Gospel: Matthew 10:5a, 21-33

 5aThese twelve {disciples} Jesus sent out, instructing them,

21“Brother will deliver brother over to death, and the father his child, and children will rise against parents and have them put to death, 22and you will be hated by all for my name’s sake. But the one who endures to the end will be saved. 23When they persecute you in one town, flee to the next, for truly, I say to you, you will not have gone through all the towns of Israel before the Son of Man comes. 24A disciple is not above his teacher, nor a servant above his master. 25It is enough for the disciple to be like his teacher, and the servant like his master. If they have called the master of the house Beelzebul, how much more will they malign those of his household. 26So have no fear of them, for nothing is covered that will not be revealed, or hidden that will not be known. 27What I tell you in the dark, say in the light, and what you hear whispered, proclaim on the housetops. 28And do not fear those who kill the body but cannot kill the soul. Rather fear him who can destroy both soul and body in hell. 29Are not two sparrows sold for a penny? And not one of them will fall to the ground apart from your Father. 30But even the hairs of your head are all numbered. 31Fear not, therefore; you are of more value than many sparrows. 32So everyone who acknowledges me before men, I also will acknowledge before my Father who is in heaven, 33but whoever denies me before men, I also will deny before my Father who is in heaven.”


 Yes, But How?

For the next several weeks our epistle readings are from St. Paul’s letter to the Romans.  And for the next two weeks, at least, these readings address two subjects that remain relevant, no matter the century we find ourselves in, nor the political situation.  Throughout history, these two subjects have afflicted humankind consistently from the fall in the Garden of Eden to modern times; addiction or slavery and freedom.   This week I want to focus on the first subject, addiction or slavery.  In Romans, chapter 6 verse 16, St. Paul asks, “Do you not know that if you present yourselves to anyone as obedient slaves, you are slaves of the one whom you obey, either of sin, which leads to death, or of obedience, which leads to righteousness?”  Jesus was clear when He said, “No one can serve two masters; for either he will hate the one and love the other, or he will be devoted to one and despise the other” (Matthew 6:24a).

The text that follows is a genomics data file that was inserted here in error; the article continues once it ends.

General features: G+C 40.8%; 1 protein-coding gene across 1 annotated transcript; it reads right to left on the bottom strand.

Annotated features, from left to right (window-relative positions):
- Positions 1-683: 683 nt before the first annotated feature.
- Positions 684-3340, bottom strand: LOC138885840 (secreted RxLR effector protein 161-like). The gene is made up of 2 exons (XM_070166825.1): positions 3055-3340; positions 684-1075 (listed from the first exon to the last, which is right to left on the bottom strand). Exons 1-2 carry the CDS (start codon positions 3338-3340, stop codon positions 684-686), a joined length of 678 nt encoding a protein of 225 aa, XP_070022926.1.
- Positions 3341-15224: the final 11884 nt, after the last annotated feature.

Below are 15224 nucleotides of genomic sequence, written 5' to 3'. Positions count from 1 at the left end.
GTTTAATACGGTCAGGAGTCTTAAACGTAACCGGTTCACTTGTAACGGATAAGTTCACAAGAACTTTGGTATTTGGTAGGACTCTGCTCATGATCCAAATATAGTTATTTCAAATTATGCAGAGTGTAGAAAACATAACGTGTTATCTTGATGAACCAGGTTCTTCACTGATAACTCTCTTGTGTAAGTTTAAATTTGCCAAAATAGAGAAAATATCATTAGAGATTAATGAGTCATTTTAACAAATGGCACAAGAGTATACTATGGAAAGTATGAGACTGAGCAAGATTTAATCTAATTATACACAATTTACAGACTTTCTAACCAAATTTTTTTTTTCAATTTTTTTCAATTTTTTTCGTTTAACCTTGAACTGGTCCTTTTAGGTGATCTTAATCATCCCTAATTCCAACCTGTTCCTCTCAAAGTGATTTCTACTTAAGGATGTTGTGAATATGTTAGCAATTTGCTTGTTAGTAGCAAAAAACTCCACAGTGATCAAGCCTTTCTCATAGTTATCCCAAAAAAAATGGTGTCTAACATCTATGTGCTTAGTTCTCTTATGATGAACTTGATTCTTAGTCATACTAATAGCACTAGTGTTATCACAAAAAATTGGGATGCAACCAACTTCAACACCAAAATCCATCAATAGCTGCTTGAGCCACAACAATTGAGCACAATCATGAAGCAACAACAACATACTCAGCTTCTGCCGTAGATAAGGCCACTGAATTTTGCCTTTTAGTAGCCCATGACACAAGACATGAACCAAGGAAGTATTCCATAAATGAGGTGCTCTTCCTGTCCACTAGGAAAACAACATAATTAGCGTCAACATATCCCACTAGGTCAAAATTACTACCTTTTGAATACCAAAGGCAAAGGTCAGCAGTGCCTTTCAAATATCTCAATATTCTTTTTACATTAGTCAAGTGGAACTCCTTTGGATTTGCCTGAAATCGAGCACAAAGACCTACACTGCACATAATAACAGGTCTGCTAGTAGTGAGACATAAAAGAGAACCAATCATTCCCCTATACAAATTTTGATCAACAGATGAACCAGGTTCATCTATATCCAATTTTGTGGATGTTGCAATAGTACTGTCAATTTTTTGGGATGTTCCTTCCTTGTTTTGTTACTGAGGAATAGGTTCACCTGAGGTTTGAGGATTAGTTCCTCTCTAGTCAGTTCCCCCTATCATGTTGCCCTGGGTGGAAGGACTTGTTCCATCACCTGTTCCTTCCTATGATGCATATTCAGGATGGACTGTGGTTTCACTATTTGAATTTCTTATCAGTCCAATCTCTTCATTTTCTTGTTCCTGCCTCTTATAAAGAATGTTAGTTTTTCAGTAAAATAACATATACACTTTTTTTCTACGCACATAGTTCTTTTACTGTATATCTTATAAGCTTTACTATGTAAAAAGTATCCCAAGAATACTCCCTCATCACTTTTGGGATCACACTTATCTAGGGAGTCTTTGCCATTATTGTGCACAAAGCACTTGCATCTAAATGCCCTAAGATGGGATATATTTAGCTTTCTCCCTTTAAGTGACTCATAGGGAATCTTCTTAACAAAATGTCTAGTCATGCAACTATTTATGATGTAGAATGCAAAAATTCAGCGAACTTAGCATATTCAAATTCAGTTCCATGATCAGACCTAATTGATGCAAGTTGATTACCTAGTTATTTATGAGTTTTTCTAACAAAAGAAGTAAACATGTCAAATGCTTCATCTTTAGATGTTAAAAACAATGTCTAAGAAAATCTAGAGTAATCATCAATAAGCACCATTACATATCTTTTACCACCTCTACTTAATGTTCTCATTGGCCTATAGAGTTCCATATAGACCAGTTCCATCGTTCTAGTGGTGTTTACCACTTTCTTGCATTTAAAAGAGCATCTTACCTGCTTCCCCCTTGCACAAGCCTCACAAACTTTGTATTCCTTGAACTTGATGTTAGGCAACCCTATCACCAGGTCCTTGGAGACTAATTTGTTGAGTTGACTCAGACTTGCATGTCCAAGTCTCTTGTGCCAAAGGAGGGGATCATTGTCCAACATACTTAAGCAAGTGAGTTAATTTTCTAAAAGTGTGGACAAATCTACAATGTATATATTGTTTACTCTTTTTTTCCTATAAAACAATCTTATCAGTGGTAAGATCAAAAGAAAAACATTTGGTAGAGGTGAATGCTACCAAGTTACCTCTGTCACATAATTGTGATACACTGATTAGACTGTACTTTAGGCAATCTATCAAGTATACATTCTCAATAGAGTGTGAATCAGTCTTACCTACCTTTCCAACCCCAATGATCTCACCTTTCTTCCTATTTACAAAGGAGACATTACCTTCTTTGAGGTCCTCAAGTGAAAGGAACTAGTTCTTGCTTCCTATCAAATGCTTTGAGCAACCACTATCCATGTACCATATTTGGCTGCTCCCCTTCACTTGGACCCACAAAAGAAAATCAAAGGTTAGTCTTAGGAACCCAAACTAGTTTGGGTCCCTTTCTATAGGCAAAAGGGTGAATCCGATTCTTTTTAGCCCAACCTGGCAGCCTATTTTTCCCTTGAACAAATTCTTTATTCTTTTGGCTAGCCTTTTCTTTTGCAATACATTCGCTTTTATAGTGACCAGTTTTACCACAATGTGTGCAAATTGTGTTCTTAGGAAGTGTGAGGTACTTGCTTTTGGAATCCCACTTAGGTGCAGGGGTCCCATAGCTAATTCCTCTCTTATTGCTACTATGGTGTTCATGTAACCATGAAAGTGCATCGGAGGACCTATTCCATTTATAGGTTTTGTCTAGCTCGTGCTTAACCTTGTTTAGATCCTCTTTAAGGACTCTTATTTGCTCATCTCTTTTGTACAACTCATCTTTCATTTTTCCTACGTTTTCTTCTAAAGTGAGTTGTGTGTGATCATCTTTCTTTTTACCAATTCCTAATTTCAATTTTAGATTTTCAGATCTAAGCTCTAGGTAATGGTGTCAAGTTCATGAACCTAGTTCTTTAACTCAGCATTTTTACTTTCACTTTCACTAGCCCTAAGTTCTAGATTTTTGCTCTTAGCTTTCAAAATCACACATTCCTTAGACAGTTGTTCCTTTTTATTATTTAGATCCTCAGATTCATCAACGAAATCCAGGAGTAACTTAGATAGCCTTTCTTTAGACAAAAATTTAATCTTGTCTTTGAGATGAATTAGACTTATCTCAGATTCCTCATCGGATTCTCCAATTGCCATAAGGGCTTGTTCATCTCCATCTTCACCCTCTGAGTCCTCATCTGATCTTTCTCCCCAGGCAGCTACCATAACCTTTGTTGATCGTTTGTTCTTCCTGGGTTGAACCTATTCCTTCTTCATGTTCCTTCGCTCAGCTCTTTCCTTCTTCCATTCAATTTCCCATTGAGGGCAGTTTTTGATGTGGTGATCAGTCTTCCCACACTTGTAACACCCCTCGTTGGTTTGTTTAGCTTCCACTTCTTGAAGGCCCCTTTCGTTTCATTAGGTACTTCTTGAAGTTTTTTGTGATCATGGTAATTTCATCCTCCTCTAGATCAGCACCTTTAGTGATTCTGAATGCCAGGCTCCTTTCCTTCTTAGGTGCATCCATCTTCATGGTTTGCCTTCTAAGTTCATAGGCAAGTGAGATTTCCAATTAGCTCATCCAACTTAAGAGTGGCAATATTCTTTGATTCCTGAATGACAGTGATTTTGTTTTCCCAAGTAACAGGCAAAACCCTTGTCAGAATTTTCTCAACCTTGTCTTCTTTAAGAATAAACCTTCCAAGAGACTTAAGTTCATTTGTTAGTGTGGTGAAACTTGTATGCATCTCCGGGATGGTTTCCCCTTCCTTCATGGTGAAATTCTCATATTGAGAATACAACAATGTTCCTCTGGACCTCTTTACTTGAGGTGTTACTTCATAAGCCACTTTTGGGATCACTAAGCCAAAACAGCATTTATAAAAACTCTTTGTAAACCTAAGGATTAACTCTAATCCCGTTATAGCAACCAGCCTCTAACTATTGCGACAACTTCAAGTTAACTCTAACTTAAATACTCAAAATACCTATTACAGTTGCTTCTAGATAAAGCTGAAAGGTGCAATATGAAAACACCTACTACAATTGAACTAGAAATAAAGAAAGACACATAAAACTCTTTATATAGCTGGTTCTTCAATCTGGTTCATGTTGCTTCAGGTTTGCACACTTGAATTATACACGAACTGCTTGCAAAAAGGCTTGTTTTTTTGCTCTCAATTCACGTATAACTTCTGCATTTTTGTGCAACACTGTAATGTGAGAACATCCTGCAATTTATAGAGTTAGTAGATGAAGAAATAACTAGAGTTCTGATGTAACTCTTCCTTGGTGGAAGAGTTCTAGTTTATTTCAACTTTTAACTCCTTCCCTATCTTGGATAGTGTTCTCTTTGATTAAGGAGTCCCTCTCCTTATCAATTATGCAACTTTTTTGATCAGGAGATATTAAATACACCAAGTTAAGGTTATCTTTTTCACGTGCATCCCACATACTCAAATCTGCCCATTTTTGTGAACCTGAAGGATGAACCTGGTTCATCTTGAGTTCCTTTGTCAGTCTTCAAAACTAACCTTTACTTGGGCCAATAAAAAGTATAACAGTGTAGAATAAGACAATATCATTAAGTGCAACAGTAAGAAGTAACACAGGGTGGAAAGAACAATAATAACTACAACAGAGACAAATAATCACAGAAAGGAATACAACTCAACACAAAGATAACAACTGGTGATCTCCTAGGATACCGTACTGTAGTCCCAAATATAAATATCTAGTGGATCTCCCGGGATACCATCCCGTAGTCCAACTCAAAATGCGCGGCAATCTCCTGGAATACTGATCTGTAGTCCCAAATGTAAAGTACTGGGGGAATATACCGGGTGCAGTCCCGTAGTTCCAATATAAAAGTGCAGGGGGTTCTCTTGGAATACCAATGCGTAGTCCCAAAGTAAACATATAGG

Yes, Jesus followed this statement up by condemning greed, but we must acknowledge that anytime we place anything before God, it becomes an idol, and thus we violate the First Commandment.  The principle is sound, we have two choices, serve and honor God, following His commands and statutes, or follow the passions of this world.  We cannot do both.  As Paul so eloquently puts it, we’re either a slave to righteousness which leads to life, or we’re a slave to sin, which leads to death.  I realize that it’s easy for me to stand up here and preach that we must put aside the things and pleasures of this world, instead devoting our lives to God and the work of His kingdom.  But we all know that the alure and power of sin make the choice of whom we serve way more difficult than preachers oftentimes make it sound.

We know that temptation is all around us, and the battle between sin and righteous living rages and will rage on until the return of Jesus.  That said, I believe that every one of us can identify with St. Paul in the next chapter when he cries out in anguish, “that the good that he would do, he does not; and the evil that he would not do, he does” (7:19).  Anytime we read these passages we might be tempted to say, that sounds a lot like me!  We all have good intentions.  But we also know where the road that’s paved with good intentions leads to!